Silicon Valley has a bucketful of Stanford dorm room started businesses, backed by big VC money. Deyan Vitanov, Erinn Andrews, and Dawn Kwan (pictured right to left) did meet at Stanford but their story departs from typical. The three first met at a campus career fair focused on the philanthropy, and they’re year-old start up […]

" />
HOME

Philanthropedia: Tapping experts to guide donor decisions

by Linda Hubbard Gulker on October 19, 2010

Philanthropedia management team Silicon Valley has a bucketful of Stanford dorm room started businesses, backed by big VC money. Deyan Vitanov, Erinn Andrews, and Dawn Kwan (pictured right to left) did meet at Stanford but their story departs from typical. The three first met at a campus career fair focused on the philanthropy, and they're year-old start up is a non-profit, Philanthropedia, funded by the William and Flora Hewlett Foundation. Officially launched last November with the release of its first website, Menlo Park-based Philanthropedia helps donors pool their resources to support nonprofits. A key differentiator is the new vetting approach they've developed, using experts who work in the sector to identify top non-profits rather than relying on financial metrics and ratios. "Our goal is to help people give more holistically," says CEO Deyan Vitanov. Adds CEO Erinn Andrews: "We bundle the top five nonprofits in a particular area; people can donate to the fund or put their own portfolio of non-profits together." When the non-profit incorporated in June 2009, it had one cause (national education) and eight nonprofits recommended by 39 experts. Now there are 12 causes with 182 recommended nonprofits by almost 1,400 experts. Earlier this month the team launched a new Philanthropedia service, still in beta, called "Expertise on Demand" that's designed to act as an intermediary connecting major donors, philanthropy advisers and foundations with experts who can more efficiently channel money to high-impact non-profits and projects. "We believe we have a great chance to change the face of philanthropy," says Deyan. "There's not been a lot of innovation in the space for a decade," adds Erinn. "Our rating system is disruptive in its new approach. It has the potential to reach all generations and transform giving." Dawn Kwan, the nonprofit's economist, is in agreement: "This may be charitable giving for the masses - it's exciting to be working on something that can actually make that happen."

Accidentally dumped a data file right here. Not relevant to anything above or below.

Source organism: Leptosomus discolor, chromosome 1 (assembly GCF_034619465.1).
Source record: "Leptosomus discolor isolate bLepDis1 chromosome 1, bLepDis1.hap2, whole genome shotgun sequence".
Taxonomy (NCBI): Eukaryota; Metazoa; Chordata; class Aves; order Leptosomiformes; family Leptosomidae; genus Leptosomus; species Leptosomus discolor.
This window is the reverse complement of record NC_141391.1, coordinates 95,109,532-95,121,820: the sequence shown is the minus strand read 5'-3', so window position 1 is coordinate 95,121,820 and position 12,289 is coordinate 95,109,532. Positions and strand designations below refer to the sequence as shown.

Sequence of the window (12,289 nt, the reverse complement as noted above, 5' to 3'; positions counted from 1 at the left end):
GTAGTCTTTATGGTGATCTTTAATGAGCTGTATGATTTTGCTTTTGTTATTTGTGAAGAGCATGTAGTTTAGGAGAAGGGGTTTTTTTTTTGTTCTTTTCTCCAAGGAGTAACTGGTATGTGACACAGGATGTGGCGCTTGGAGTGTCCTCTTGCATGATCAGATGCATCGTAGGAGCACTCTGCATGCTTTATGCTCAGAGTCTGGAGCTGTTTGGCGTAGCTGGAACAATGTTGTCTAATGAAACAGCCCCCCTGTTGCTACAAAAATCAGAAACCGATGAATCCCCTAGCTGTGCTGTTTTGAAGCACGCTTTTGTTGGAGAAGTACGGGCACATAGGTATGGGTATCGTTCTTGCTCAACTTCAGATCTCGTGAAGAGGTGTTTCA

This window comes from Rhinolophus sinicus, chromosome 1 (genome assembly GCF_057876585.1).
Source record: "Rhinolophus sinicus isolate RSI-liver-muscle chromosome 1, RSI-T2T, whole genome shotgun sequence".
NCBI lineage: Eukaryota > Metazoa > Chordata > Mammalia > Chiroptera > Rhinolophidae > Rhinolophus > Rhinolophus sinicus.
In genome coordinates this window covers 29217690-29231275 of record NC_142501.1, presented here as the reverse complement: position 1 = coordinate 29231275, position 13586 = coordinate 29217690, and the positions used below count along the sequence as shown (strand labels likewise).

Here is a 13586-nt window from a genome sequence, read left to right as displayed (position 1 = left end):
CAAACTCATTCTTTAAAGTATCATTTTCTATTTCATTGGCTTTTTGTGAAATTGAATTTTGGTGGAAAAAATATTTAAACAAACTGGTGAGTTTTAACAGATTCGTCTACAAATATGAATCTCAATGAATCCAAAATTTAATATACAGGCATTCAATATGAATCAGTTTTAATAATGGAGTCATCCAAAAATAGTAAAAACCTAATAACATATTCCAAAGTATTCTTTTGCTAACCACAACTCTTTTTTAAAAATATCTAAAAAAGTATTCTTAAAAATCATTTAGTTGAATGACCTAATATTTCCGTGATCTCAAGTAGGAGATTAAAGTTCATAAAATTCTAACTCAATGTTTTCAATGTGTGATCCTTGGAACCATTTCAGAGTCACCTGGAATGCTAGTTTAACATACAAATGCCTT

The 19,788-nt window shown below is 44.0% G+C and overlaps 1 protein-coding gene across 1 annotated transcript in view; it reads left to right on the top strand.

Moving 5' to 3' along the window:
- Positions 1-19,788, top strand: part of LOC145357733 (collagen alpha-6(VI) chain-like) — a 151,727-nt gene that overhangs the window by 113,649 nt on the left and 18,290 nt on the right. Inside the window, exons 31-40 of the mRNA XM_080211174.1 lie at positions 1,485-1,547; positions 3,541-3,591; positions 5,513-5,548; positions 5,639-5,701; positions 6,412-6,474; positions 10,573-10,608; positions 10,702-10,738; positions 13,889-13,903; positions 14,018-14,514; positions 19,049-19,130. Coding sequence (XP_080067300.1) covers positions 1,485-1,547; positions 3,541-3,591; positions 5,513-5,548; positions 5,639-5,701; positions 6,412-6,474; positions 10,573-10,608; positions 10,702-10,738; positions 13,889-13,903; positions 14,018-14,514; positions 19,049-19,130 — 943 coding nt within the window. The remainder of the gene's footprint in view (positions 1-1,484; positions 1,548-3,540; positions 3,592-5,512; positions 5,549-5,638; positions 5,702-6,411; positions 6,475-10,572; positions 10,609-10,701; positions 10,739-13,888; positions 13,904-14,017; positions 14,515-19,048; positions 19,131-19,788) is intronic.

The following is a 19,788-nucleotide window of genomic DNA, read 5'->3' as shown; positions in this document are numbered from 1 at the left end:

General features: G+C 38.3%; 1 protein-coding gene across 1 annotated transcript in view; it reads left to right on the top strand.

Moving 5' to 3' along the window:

{ 0 comments… add one now }

Leave a Comment

Previous post:

Next post: